Overcoming Negrophobia: Latin Americans Struggle to Come to Terms with Racial Identity
Hernandez, Arelis, Diverse Issues in Higher Education
All she could feel was pain. The pain f walking through a historic capital leveled by nature. The pain of hearing screams from beneath the rubble. The pain of knowing an inhumane force--racism--made the tragedy worse.
Afro-Dominican activist Sergia Galvan traveled to Port-au-Prince, Haiti, just one day after the earth shook to look for her sisters in arms.
They were lost, the sisters whom for years she worked with to heal the rifts of anti-Haitianism in her native Dominican Republic, a gulf rooted in the violent history and deep racism of their shared island. As a Black Dominican feminist, she is part of a growing Latin American movement that affirms Black identity against the antagonism of negrophobic and so-called colorblind societies.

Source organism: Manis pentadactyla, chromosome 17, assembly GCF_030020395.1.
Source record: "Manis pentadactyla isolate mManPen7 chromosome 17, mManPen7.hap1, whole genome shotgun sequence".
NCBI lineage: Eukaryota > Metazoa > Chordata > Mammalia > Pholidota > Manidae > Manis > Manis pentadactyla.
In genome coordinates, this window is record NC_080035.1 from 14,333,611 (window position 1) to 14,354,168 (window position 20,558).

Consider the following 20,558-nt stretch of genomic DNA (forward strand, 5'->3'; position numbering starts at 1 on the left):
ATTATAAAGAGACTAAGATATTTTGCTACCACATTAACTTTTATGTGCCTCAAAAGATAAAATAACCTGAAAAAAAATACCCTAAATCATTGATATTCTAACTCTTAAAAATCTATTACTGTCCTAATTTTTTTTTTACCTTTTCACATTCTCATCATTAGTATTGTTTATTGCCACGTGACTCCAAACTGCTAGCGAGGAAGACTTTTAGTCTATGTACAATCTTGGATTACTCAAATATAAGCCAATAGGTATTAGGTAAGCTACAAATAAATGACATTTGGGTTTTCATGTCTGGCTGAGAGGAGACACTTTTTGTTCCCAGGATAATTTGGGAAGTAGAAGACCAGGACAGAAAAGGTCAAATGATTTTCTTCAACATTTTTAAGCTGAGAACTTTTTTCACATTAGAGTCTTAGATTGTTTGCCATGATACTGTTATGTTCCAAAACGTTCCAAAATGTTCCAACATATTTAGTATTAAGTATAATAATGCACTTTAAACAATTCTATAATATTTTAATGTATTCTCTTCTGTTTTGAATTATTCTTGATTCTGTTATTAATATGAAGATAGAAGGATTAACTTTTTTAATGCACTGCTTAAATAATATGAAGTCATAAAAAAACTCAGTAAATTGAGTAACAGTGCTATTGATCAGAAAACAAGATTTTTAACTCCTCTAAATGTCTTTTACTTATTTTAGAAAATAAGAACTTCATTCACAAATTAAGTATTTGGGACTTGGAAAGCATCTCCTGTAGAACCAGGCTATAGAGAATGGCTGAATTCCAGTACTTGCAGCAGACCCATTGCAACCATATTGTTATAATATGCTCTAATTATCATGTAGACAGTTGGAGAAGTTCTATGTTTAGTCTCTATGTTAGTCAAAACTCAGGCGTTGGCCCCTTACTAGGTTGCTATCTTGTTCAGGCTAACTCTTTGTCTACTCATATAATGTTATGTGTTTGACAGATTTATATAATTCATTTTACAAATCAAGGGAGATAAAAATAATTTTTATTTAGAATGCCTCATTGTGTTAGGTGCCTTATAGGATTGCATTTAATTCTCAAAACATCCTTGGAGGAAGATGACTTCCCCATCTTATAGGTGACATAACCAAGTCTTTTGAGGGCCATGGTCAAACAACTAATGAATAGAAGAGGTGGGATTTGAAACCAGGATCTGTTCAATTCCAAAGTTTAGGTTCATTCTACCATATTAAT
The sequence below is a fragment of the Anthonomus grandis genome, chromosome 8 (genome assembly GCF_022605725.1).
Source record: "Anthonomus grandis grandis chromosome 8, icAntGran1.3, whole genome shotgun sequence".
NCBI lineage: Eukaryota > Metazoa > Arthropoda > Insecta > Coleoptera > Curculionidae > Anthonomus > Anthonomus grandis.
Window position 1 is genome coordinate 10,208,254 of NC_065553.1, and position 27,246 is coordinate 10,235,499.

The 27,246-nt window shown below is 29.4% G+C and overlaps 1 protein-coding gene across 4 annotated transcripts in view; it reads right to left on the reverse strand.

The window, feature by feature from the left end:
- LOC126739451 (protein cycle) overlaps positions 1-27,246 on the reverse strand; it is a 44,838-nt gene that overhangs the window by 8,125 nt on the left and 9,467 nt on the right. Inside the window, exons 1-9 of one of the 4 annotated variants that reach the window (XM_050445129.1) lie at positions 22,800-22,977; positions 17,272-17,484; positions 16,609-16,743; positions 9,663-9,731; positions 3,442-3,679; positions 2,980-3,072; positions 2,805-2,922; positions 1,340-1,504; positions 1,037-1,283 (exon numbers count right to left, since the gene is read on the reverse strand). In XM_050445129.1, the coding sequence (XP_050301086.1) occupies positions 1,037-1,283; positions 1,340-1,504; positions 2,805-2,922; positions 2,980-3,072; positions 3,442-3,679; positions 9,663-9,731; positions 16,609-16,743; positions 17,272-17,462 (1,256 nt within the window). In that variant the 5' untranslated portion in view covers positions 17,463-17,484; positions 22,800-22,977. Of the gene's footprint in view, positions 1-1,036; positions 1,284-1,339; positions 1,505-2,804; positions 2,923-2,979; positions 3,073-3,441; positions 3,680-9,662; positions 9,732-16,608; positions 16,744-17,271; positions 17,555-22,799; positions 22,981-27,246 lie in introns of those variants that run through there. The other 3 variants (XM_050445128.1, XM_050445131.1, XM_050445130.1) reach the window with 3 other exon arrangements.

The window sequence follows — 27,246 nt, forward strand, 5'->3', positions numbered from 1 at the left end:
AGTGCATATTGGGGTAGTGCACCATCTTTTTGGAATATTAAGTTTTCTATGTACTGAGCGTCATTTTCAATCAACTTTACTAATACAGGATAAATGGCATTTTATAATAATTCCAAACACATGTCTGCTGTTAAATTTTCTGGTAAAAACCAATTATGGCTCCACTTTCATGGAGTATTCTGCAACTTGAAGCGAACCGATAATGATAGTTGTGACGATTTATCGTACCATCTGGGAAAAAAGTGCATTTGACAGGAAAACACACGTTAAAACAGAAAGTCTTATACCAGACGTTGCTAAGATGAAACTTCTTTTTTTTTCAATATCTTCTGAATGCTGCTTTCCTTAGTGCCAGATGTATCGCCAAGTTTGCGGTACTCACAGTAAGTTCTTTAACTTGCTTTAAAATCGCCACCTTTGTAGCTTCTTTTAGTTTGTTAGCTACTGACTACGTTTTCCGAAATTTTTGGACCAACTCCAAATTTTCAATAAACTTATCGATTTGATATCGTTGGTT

But in the aftermath of the earthquake that devastated Haiti last month, an outpouring of compassion from the Spanish-speaking neighbor transcended those tensions with the Dominican Republic becoming the first nation to respond to Haiti's cry for help.
"The Dominican Republic is a racist nation with deep anti-Haitian sentiments and it has amazed me to see the solidarity of the Dominican people and to see them transcend that pan of …
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Publication information: Article title: Overcoming Negrophobia: Latin Americans Struggle to Come to Terms with Racial Identity. Contributors: Hernandez, Arelis - Author. Magazine title: Diverse Issues in Higher Education. Volume: 27. Issue: 1 Publication date: February 18, 2010. Page number: 5+. © 2008 Cox, Matthews & Associates. COPYRIGHT 2010 Gale Group.
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